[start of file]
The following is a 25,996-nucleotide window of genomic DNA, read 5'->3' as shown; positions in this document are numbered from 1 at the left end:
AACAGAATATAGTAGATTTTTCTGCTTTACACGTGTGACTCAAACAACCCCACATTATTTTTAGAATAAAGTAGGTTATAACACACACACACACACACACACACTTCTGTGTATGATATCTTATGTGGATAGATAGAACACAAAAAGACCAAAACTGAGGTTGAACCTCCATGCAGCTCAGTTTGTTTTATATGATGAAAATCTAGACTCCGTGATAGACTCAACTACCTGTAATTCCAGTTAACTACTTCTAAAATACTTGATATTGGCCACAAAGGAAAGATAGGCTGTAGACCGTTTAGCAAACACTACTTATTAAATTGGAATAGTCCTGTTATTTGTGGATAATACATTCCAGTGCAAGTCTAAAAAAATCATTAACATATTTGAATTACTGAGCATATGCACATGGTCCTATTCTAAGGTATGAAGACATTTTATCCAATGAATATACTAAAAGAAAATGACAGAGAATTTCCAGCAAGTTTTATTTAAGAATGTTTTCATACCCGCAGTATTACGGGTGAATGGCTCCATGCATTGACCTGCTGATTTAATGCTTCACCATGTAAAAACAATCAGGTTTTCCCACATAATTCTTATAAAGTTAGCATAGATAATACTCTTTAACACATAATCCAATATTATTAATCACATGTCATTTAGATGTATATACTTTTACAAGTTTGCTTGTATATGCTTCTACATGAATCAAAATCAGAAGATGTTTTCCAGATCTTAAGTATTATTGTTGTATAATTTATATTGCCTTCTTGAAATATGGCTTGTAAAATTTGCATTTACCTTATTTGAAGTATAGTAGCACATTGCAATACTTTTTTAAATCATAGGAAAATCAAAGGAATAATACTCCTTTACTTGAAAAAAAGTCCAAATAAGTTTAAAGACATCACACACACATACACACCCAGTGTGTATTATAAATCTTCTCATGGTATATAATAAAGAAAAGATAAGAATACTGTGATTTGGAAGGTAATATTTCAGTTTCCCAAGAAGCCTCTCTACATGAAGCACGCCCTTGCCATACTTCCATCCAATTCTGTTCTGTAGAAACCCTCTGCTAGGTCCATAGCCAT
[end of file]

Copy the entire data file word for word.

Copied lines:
The following is a 25,996-nucleotide window of genomic DNA, read 5'->3' as shown; positions in this document are numbered from 1 at the left end:
AACAGAATATAGTAGATTTTTCTGCTTTACACGTGTGACTCAAACAACCCCACATTATTTTTAGAATAAAGTAGGTTATAACACACACACACACACACACACACTTCTGTGTATGATATCTTATGTGGATAGATAGAACACAAAAAGACCAAAACTGAGGTTGAACCTCCATGCAGCTCAGTTTGTTTTATATGATGAAAATCTAGACTCCGTGATAGACTCAACTACCTGTAATTCCAGTTAACTACTTCTAAAATACTTGATATTGGCCACAAAGGAAAGATAGGCTGTAGACCGTTTAGCAAACACTACTTATTAAATTGGAATAGTCCTGTTATTTGTGGATAATACATTCCAGTGCAAGTCTAAAAAAATCATTAACATATTTGAATTACTGAGCATATGCACATGGTCCTATTCTAAGGTATGAAGACATTTTATCCAATGAATATACTAAAAGAAAATGACAGAGAATTTCCAGCAAGTTTTATTTAAGAATGTTTTCATACCCGCAGTATTACGGGTGAATGGCTCCATGCATTGACCTGCTGATTTAATGCTTCACCATGTAAAAACAATCAGGTTTTCCCACATAATTCTTATAAAGTTAGCATAGATAATACTCTTTAACACATAATCCAATATTATTAATCACATGTCATTTAGATGTATATACTTTTACAAGTTTGCTTGTATATGCTTCTACATGAATCAAAATCAGAAGATGTTTTCCAGATCTTAAGTATTATTGTTGTATAATTTATATTGCCTTCTTGAAATATGGCTTGTAAAATTTGCATTTACCTTATTTGAAGTATAGTAGCACATTGCAATACTTTTTTAAATCATAGGAAAATCAAAGGAATAATACTCCTTTACTTGAAAAAAAGTCCAAATAAGTTTAAAGACATCACACACACATACACACCCAGTGTGTATTATAAATCTTCTCATGGTATATAATAAAGAAAAGATAAGAATACTGTGATTTGGAAGGTAATATTTCAGTTTCCCAAGAAGCCTCTCTACATGAAGCACGCCCTTGCCATACTTCCATCCAATTCTGTTCTGTAGAAACCCTCTGCTAGGTCCATAGCCAT